Food Safety from Dairy Cow to Milk Case

As a mom, I want to feed my kids safe food. Almost daily, I see an article in the news or on social media warning me to avoid a food for some reason or another. Milk seems to have more than its fair share of warnings, so I decided to go straight to the source to learn how milk is kept safe from dairy cow to milk case.

After visiting four different dairy farms across the state and talking to the farmers, I found out food safety is complex and a priority for all. 

Every dairy cow has its ear pierced and wears an ear tag with her unique identification number. Farmers keep records on each animal. These records tell if she has been sick and given antibiotics, which means her milk does not enter the human food chain.  

At one farm I visited, as the cows step on a carousel milker, which looks like a merry-go-round for cows, the ear tag is scanned and workers are notified if she is taking antibiotics. This farm, and every farm I have visited, uses leg bands to identify animals who are taking antibiotics. These bands, visible to workers when she walks into the milking parlor, identify the cows whose milk must be dumped. As a nursing mom, I have to pump and dairy cows are no different. They need to be milked, but that milk is tossed.  

Dairy cow with leg band
Bands on this dairy cow's back legs mean she is taking antibiotics.

Milk goes straight from the cow to a storage tank on the farm. Farmers take samples of the milk inside the tank to check for antibiotic reside. When the milk truck arrives at the farm, the truck driver takes multiple samples of the milk. If picking up from multiple farms, the driver takes samples at each farm.

When the truck gets to the processing plant, a sample is taken of the whole tank and tested. Milk is not unloaded from the truck until the sample is run. If there is a problem with the milk, the individual farm samples will be tested. The entire load of milk will be dumped away from the milk processing plant, so there is not risk it will accidentally get inside the plant.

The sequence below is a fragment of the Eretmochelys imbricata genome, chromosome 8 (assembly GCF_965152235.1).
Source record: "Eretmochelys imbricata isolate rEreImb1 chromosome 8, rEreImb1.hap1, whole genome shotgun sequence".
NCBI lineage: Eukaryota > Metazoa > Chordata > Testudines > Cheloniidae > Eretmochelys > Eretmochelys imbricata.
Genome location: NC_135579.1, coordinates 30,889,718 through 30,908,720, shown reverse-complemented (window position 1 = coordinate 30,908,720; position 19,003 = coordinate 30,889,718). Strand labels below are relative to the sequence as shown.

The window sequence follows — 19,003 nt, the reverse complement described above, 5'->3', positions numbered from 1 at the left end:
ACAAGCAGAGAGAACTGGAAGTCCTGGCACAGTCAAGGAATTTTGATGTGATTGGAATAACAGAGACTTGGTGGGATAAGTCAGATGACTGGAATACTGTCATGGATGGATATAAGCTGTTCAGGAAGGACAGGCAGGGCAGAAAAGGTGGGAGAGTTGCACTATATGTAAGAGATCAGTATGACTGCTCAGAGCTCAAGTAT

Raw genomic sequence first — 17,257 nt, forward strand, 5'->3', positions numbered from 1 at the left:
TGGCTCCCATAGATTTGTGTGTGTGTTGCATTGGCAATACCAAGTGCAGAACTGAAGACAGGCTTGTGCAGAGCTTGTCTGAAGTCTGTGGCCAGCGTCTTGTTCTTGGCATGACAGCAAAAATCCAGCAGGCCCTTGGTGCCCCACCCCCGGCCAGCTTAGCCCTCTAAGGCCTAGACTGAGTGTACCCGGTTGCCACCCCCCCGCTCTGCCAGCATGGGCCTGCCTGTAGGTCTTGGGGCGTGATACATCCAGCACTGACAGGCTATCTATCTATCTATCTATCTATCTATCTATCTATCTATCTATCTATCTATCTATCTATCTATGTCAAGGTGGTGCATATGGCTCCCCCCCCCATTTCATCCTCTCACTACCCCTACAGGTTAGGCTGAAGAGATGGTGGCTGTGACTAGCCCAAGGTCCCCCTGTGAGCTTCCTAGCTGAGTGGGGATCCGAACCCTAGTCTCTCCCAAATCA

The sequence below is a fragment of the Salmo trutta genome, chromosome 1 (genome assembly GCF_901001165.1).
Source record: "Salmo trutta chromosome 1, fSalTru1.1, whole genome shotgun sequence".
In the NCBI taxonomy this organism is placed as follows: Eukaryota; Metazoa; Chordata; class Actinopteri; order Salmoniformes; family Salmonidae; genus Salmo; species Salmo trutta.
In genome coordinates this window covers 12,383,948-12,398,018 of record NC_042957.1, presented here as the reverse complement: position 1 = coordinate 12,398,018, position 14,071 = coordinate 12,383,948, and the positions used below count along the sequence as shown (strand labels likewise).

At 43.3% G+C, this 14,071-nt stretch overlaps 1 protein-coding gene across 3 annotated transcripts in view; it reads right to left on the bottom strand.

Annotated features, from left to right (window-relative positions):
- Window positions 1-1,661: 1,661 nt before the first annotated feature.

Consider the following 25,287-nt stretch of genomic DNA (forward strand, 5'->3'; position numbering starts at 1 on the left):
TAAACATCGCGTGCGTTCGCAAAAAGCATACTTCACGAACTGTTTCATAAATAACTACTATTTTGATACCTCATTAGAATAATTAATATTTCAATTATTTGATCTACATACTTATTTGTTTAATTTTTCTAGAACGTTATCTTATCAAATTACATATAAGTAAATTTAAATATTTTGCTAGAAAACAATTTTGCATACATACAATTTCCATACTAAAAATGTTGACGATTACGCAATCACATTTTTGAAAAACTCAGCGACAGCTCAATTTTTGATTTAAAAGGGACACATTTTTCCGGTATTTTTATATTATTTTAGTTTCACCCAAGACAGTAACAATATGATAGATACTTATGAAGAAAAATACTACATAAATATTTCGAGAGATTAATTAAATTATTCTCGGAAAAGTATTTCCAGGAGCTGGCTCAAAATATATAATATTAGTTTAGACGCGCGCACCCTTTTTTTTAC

I visited a milk processing plant last year. The plant receives 27 tank trucks of milk per day, each holding 5,500 gallons of milk. I learned if a farmer milks one cow that has been treated with antibiotics and it gets into the tank, the tests are so sophisticated residue will be detected and the tank will fail. It is a federal requirement under the Food and Drug Administration that ALL milk be antibiotic-free. 

The farm where problem milk was picked up will be held liable for the entire truck of milk. One dairy producer told me if he sends antibiotic positive milk to the processing plant, he will be fined, have to dump the milk in the storage pond, and lose the income he would have received for the milk. One load could be worth $10,000. After one positive test, the producer is put on probation. If that producer sends a second load of problem milk, he stands to lose his milk contract, which means he would not have anywhere to sell his milk.

Smaller farmers who don’t milk enough cows to fill a truck will have their milk commingled with milk from other dairies. If their milk is tested positive for antibiotics, they will have to pay other farmers for the value of the milk they lost.  

As I learned on these visits, there are many steps in place to check residues to ensure the milk I buy is antibiotic-free. This may recieve the most media attention, but is only one part of maintaining food safety from dairy farm to milk case. I'll share what else I learned about milk safety during my farm visits in future posts.  

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